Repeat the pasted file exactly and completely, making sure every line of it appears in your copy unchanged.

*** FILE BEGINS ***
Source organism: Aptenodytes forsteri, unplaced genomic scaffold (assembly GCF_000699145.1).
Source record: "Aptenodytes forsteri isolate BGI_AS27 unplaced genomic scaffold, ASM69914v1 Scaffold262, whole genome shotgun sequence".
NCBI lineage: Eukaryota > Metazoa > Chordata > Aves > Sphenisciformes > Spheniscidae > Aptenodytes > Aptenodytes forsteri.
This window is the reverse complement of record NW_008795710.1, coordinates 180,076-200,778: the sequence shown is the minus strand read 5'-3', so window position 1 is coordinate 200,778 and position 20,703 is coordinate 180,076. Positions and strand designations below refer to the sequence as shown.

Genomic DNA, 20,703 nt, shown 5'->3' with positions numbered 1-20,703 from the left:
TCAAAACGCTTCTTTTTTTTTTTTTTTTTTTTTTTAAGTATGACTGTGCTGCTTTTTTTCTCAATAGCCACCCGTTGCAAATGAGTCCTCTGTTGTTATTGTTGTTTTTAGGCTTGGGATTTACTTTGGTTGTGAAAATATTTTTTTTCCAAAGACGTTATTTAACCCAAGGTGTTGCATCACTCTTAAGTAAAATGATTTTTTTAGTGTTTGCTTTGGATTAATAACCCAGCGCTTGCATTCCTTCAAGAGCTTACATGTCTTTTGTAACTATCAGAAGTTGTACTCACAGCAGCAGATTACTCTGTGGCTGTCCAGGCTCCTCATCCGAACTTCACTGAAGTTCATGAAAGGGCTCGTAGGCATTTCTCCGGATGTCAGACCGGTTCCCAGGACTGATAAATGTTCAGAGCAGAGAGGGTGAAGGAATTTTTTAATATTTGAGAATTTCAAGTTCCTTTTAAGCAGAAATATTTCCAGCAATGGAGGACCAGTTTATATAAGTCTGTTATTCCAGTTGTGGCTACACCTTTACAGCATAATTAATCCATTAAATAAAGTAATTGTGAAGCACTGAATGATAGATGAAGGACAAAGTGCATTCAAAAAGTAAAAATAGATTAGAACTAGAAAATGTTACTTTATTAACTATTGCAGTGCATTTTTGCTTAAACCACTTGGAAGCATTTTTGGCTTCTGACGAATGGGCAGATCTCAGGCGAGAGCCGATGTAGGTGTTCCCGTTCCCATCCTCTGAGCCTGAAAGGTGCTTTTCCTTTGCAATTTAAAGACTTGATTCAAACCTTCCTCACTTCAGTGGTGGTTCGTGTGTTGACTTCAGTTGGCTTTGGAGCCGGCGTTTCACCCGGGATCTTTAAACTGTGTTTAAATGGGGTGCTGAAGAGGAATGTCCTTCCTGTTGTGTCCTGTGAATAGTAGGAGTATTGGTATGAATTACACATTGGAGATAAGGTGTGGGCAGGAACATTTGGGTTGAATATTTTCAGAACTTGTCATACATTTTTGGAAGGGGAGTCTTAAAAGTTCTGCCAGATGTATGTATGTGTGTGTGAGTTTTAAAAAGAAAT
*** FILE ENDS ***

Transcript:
Source organism: Aptenodytes forsteri, unplaced genomic scaffold (assembly GCF_000699145.1).
Source record: "Aptenodytes forsteri isolate BGI_AS27 unplaced genomic scaffold, ASM69914v1 Scaffold262, whole genome shotgun sequence".
NCBI lineage: Eukaryota > Metazoa > Chordata > Aves > Sphenisciformes > Spheniscidae > Aptenodytes > Aptenodytes forsteri.
This window is the reverse complement of record NW_008795710.1, coordinates 180,076-200,778: the sequence shown is the minus strand read 5'-3', so window position 1 is coordinate 200,778 and position 20,703 is coordinate 180,076. Positions and strand designations below refer to the sequence as shown.

Genomic DNA, 20,703 nt, shown 5'->3' with positions numbered 1-20,703 from the left:
TCAAAACGCTTCTTTTTTTTTTTTTTTTTTTTTTTAAGTATGACTGTGCTGCTTTTTTTCTCAATAGCCACCCGTTGCAAATGAGTCCTCTGTTGTTATTGTTGTTTTTAGGCTTGGGATTTACTTTGGTTGTGAAAATATTTTTTTTCCAAAGACGTTATTTAACCCAAGGTGTTGCATCACTCTTAAGTAAAATGATTTTTTTAGTGTTTGCTTTGGATTAATAACCCAGCGCTTGCATTCCTTCAAGAGCTTACATGTCTTTTGTAACTATCAGAAGTTGTACTCACAGCAGCAGATTACTCTGTGGCTGTCCAGGCTCCTCATCCGAACTTCACTGAAGTTCATGAAAGGGCTCGTAGGCATTTCTCCGGATGTCAGACCGGTTCCCAGGACTGATAAATGTTCAGAGCAGAGAGGGTGAAGGAATTTTTTAATATTTGAGAATTTCAAGTTCCTTTTAAGCAGAAATATTTCCAGCAATGGAGGACCAGTTTATATAAGTCTGTTATTCCAGTTGTGGCTACACCTTTACAGCATAATTAATCCATTAAATAAAGTAATTGTGAAGCACTGAATGATAGATGAAGGACAAAGTGCATTCAAAAAGTAAAAATAGATTAGAACTAGAAAATGTTACTTTATTAACTATTGCAGTGCATTTTTGCTTAAACCACTTGGAAGCATTTTTGGCTTCTGACGAATGGGCAGATCTCAGGCGAGAGCCGATGTAGGTGTTCCCGTTCCCATCCTCTGAGCCTGAAAGGTGCTTTTCCTTTGCAATTTAAAGACTTGATTCAAACCTTCCTCACTTCAGTGGTGGTTCGTGTGTTGACTTCAGTTGGCTTTGGAGCCGGCGTTTCACCCGGGATCTTTAAACTGTGTTTAAATGGGGTGCTGAAGAGGAATGTCCTTCCTGTTGTGTCCTGTGAATAGTAGGAGTATTGGTATGAATTACACATTGGAGATAAGGTGTGGGCAGGAACATTTGGGTTGAATATTTTCAGAACTTGTCATACATTTTTGGAAGGGGAGTCTTAAAAGTTCTGCCAGATGTATGTATGTGTGTGTGAGTTTTAAAAAGAAAT